In the NFV direction, it’s easy to see that applications like service chaining fit this model exactly, but it’s harder to say whether the full, broad, generalized goals of function virtualization would fit as well.  The issue is how the functional atoms that can be assembled are built in the first place.  If I decided I wanted to have a function called “widget” that I could assign to a virtual-hostable element, NFV principles would say that I could define it and sell services based on it.  For that to work in the Anuta NaaS model, they’d need a “widget-builder” tool that would define the detailed properties of a new object.  The company says they have such a tool for internal use, and it’s very possible this will be made public as they pursue NFV more actively.

Just what Anuta would elect to support in such a widget-builder element might be their biggest question, the doorway to their big opportunity, and not just with NFV.  It’s not desirable that a NaaS software vendor be a choke point in introducing services, but if there aren’t tools to build/onboard new elements the service scope will be limited.  Obviously Anuta has a complete tool available for internal use, and if they expose all the features and build in some safety checks, they’d enable at least partners and more savvy users to create widgets for composition into NaaS.  That would be the smart option in my view but we’ll have to wait to see how Anuta evolves their toolkit.

I think this NaaS-Anuta model demonstrates the value of taking a top-down approach.  A “service” is made up of a set of “functions” that are in turn orchestrated into resource commitments.  From this perspective it’s easy to see each of those resource commitments as a laundry list of optional directions based on topology and policy, which means that it would naturally support both “coerced functionality” from real network devices and “hosted/virtual functionality” from a software component.  This makes mixing legacy and SDN/NFV elements natural and almost automatic, which is how it should be.  If our widget tool were to allow operators to onboard legacy service functionality and then compose it, the NaaS concept could even be applied to networks with neither SDN or NFV elements—just to improve operations.  Anuta is still weak here; they haven’t announced an explicit model for OSS/BSS integration overall, much less formalized the widget tool.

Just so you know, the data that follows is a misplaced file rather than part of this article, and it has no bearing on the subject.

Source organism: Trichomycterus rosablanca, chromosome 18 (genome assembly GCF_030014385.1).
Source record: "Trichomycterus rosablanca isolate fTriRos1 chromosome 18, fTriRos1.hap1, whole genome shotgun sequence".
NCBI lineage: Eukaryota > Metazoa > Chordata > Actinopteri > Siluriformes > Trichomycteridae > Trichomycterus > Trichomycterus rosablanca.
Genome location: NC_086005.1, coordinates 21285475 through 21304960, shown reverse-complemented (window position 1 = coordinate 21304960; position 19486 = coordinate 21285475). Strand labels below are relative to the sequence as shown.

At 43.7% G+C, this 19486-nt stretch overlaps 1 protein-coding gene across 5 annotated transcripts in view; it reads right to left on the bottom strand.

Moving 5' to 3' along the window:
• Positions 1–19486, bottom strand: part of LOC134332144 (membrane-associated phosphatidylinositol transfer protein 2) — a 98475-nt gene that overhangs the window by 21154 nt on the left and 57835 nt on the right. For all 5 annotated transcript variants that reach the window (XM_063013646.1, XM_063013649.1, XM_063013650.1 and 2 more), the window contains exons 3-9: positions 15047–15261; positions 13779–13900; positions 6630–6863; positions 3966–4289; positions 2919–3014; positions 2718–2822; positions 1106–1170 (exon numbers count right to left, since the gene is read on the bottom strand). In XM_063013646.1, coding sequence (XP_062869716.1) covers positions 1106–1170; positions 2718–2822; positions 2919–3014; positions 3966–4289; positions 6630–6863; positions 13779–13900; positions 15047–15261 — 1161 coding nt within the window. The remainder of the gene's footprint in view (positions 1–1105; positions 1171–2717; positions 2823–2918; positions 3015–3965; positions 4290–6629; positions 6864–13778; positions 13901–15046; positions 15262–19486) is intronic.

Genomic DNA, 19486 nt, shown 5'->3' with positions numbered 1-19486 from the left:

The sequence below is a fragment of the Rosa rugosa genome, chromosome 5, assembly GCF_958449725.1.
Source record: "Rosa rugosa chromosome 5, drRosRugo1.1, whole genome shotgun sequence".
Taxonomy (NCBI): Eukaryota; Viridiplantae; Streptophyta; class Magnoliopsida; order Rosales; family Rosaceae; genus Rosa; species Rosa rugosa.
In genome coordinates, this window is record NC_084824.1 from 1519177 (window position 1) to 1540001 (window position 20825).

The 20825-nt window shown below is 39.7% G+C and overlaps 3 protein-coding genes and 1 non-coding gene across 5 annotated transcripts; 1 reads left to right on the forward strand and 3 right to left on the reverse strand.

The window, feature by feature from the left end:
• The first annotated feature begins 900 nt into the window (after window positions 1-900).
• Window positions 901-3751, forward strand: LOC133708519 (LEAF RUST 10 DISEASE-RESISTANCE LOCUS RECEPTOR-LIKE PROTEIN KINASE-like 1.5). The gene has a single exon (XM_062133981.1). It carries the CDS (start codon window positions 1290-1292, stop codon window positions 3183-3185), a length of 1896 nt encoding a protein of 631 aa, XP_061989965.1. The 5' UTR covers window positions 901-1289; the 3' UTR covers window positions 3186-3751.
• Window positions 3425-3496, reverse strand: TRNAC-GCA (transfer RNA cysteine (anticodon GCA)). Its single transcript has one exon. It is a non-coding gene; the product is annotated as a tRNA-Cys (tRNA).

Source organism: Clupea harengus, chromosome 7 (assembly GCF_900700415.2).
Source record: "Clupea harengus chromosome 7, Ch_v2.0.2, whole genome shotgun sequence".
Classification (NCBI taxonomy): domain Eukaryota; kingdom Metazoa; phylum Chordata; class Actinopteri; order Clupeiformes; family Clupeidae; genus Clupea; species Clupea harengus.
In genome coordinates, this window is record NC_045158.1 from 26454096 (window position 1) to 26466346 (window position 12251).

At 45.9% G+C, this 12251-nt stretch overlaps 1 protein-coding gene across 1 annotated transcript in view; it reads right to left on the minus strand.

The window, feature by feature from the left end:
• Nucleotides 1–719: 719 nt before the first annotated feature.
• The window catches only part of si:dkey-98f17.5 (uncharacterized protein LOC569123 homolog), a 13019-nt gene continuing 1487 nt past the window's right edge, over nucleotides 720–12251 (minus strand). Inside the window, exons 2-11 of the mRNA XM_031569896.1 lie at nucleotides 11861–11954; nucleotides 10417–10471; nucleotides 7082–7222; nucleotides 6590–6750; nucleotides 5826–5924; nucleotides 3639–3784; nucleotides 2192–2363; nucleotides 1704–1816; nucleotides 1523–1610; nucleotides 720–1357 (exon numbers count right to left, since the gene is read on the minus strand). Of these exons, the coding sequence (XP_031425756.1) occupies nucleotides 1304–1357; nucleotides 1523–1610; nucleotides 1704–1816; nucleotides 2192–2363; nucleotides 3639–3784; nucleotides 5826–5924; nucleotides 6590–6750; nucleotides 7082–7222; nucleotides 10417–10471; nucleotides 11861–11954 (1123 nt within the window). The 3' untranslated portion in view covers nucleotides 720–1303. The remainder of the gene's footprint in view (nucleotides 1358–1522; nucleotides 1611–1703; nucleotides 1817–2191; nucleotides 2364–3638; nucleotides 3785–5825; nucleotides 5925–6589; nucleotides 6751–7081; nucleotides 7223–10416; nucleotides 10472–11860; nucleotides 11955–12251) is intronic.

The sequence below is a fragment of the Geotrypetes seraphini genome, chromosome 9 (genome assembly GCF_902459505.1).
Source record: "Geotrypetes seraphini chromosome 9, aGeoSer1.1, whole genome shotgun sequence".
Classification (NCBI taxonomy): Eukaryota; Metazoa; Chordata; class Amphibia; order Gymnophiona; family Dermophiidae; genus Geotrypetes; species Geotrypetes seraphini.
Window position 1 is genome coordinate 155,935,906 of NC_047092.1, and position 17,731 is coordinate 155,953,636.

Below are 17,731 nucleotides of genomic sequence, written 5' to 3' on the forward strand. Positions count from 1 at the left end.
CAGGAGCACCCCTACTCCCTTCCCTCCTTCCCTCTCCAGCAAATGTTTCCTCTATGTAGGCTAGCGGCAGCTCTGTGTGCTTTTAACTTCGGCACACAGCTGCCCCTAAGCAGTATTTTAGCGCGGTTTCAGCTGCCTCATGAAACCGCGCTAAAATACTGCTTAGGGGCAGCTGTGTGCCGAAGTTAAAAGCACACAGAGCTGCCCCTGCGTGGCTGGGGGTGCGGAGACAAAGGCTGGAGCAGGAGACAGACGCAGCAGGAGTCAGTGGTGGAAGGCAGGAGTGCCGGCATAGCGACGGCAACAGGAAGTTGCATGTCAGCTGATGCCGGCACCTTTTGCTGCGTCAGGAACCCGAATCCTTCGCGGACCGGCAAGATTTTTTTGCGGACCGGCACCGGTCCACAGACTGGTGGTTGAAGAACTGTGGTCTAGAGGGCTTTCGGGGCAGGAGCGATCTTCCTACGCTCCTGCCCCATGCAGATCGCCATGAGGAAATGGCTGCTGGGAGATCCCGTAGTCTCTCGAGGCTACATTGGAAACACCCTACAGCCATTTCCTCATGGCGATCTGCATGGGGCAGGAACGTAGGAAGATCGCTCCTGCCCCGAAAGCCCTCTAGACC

The NaaS model also has the advantage of being a fit for both enterprises and operators, and being fairly elastic in terms of how big an enterprise you’d have to be to justify it.  NFV isn’t exactly a populist notion at this point, and there’s no movement in the standards process to embrace enterprise applications except by accident.  NaaS, in contrast, has wide utility but it’s a bit formless today—you need to embrace something specific (like NFV) to realize it, and the specificity then limits the scope of buyer interest.  An unfettered NaaS vision creates a larger target market and potentially more benefit to doing orchestration and management right, which could be a step toward making the right kind of orchestration and management features available.

It may be that the challenge for a NaaS-centric view of SDN and NFV has the unusual disadvantage of little media and market traction.  Those limited and specific things, SDN and NFV, have grabbed the glory but failed to address the full value proposition.  It may also be a challenge for Anuta to present a NaaS vision, for many of the same reasons.  The company’s visibility in the media and in our most recent SDN/NFV survey was very limited, and given that it may be at risk should a bigger and more articulate player (Cisco comes to mind) step up and tell the story better.